01, 2005

Tahoe Valley Airport, located in South Lake Tahoe, California, at an elevation of 6264 feet msl, is now in operation as a "towerless" airport. In September, 2004, the South Lake Tahoe City Council stated that they did not have the funds to pay the additional money (approximately $200,000.00) to keep tower open. So they voted not to fund the tower operation and on October 1, 2004 the tower operations ceased to exist. The tower had been in operation since 1966 and served not only as a contact for aircraft landing at Tahoe Valley, but also served as a communication contact for aircraft flying in, about and through the Lake Tahoe Basin. It provided a safety to pilots flying through the several passes in and out of the basin, by alerting pilots to the locations of aircraft and advising all aircraft of arrivals and departures into Tahoe Valley.

As the Tahoe Valley Airport sits between two mountains, and does not allow for typical pattern entries, especially the standard 45 degree entry for down wind, the tower cleared aircraft for straight in approaches for Runway 18 and the right downwind approaches for Runway 36, as there is no room to make a 45 degree entry for the right downwind for that runway.

Currently, there are no plans to re-open the tower, although the FAA is leaving their equipment in the tower for a year, just in case the city comes up with the money, or liability issues demand that the tower be re-opened.

As many of the "flight guides" have not been reissued since the tower closure, I wanted to bring everyone up to date on the current procedures for the airport.

As of December 6, 2004, the common traffic advisory frequency has been changed from 118.4 to 122.95. Also, the frequency for pilot controlled lighting changed form 118.4 to 122.95. The ASOS frequency has remained at 124.725 and the LDA frequency has remained at 108.9 although it is now unmonitored.

My advice to pilots flying into Tahoe Valley Airport is to first monitor the ASOS. That will provide weather information needed to determine what runway to use. If you are flying across the lake to traverse either Spooner Summit or Kingsbury Grade, announce your intentions and give your specific location and altitude. Listen for arriving and departing traffic from the airport. During the winter months, especially during the weekdays, there will be little traffic. However, on weekends, especially in the summer, pay good attention to what is happening around your position. Again, be very specific when you announce your location and please announce your altitude so that other pilots in the area can adjust their altitudes if necessary.

If you are landing, announce your intentions and your location on 122.95. If other aircraft are in the airport environment, look for them before beginning you entry into that environment.

For aircraft coming in from the north, plan on a straight in approach to Runway 18 if winds favor that runway. For aircraft coming in from the south or the west, enter a left downwind for Runway 18.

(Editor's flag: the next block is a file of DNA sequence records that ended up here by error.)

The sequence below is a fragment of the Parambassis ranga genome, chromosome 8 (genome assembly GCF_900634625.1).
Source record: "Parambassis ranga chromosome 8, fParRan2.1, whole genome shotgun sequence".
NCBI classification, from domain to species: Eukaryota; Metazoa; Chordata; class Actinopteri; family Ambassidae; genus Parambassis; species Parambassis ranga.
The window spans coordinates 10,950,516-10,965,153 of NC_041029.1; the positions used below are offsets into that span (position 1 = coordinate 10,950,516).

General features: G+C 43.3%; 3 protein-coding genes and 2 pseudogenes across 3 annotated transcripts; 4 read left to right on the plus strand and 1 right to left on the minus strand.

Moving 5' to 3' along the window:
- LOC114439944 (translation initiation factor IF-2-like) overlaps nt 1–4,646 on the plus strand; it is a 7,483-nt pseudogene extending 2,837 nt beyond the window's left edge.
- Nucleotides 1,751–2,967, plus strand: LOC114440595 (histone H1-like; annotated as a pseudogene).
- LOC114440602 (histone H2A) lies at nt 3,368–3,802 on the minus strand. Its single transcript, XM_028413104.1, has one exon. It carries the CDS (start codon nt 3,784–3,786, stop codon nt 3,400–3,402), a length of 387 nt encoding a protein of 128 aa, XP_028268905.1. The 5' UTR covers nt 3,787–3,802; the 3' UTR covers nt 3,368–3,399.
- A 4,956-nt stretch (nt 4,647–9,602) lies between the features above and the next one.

If the winds favor Runway 36, approaches from the north should be made directly into the right downwind. Please, no left downwind approaches for Runway 36 as aircraft departing that runway will have a difficult time observing any aircraft until it is on a short base leg or a short final. All downwind aircraft should remain on the east side of the field so that they can be seen by departing aircraft.

During the summer months, density altitudes can be very high at Tahoe Valley Airport. As there is no tower, listen to the ASOS prior to departure. The ASOS will give pilots the density altitude of the field. Then calculate your aircraft's performance based upon the density altitude. Keep in mind that the ASOS is at the north end of the field. Winds at the south end may be directly opposite those given on the ASOS. The tower used to be able to relay that information to pilots, so check the wind socks at the north and south ends of the field before takeoff.

During winter months, be sure to check NOTAMS prior to making a flight into Tahoe Valley Airport. Due to snow and ice, the runway lengths and widths may be restricted. Also, the ASOS does not report a braking action on the pavement, so check NOTAMS prior to the flight.

Last month, Retired General of the Army Norman Schwarzkopf's aircraft was diverted from Reno due to fog and was on approach for Runway 18 at Tahoe Valley. His aircraft had just crossed over the threshold when a Cessna departed on Runway 36. Both aircraft came within 200 feet of each other as the Cessna crossed over the top of Schwarzkopf's aircraft. A near miss at the airport.

Be careful, announce your position accurately and watch out for other aircraft. Hopefully, the tower will be in operation before summer when the tourist season begins and the airfield becomes very busy.

Bill Schroeder instructs in the Reno/Lake Tahoe area. He holds a Master of Science Degree, ATP-ME, MEL, SEL, CFI and CFII. In addition, he serves as an FAA Aviation Safety Counselor and an Instructor/Check Pilot for the Nevada Wing of the Civil Air Patrol. He can be reached by e-mail at You can go to his web site at

© Copyright 2005 Bill Schroeder